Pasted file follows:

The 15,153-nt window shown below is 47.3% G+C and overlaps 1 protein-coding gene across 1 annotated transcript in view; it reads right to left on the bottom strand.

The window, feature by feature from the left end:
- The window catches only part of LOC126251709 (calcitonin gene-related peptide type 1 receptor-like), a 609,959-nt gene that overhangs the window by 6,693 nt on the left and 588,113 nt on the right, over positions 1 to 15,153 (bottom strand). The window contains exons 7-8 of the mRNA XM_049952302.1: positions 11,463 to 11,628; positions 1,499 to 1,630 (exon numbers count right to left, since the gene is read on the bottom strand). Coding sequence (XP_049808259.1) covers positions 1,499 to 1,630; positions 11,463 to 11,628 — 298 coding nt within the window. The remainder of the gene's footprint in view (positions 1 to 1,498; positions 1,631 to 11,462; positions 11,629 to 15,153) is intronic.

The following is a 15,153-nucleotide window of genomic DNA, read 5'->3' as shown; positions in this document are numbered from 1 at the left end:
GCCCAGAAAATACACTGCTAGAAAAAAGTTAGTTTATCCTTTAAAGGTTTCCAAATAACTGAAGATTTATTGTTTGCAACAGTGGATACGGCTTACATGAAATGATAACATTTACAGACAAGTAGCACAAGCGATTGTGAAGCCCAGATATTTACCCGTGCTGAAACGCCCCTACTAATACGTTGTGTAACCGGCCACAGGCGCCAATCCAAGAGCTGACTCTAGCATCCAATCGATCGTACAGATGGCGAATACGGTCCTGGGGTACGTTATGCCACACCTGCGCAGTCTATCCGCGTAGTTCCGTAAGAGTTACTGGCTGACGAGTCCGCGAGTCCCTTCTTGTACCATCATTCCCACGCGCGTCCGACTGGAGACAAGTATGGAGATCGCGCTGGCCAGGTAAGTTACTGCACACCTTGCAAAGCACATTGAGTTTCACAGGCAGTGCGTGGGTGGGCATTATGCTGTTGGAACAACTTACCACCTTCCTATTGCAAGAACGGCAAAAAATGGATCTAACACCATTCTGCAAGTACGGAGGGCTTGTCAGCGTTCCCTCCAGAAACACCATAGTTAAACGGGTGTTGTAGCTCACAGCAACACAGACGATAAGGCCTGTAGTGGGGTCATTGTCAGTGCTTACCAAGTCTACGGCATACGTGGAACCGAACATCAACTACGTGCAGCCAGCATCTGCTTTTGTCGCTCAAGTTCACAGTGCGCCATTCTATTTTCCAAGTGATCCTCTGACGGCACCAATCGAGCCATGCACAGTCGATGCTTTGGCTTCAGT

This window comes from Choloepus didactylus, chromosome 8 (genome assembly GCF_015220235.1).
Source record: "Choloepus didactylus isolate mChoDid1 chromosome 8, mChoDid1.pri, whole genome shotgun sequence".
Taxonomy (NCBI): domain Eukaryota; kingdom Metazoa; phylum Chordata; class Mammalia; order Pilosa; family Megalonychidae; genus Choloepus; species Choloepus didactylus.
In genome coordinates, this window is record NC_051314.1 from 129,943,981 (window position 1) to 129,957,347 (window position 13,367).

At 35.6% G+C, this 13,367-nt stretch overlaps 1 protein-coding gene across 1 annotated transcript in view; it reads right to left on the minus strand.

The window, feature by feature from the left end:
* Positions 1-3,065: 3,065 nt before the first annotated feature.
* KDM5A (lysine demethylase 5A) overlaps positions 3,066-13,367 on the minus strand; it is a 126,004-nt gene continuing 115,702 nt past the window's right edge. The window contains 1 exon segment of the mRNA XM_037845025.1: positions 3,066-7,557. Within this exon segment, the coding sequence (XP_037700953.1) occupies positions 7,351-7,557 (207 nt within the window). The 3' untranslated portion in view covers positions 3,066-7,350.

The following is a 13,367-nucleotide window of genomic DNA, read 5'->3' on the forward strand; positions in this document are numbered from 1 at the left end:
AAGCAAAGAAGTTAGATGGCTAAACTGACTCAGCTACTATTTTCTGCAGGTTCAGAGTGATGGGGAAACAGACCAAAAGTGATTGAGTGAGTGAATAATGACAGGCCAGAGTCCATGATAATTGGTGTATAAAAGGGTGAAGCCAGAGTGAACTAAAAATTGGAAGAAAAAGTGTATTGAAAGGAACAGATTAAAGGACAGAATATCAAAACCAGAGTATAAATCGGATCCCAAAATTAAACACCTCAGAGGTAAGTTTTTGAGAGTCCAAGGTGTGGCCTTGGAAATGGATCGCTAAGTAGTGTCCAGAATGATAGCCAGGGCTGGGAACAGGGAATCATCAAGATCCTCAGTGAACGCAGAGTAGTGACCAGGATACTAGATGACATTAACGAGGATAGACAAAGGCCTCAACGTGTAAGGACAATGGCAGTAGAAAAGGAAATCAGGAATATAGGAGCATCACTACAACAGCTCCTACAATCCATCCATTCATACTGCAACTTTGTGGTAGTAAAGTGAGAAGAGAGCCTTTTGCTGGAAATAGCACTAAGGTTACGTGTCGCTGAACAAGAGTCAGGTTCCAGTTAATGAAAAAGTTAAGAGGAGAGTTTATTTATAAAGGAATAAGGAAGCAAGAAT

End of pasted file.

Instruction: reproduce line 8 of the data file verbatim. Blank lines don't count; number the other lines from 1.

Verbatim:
Taxonomy (NCBI): domain Eukaryota; kingdom Metazoa; phylum Chordata; class Mammalia; order Pilosa; family Megalonychidae; genus Choloepus; species Choloepus didactylus.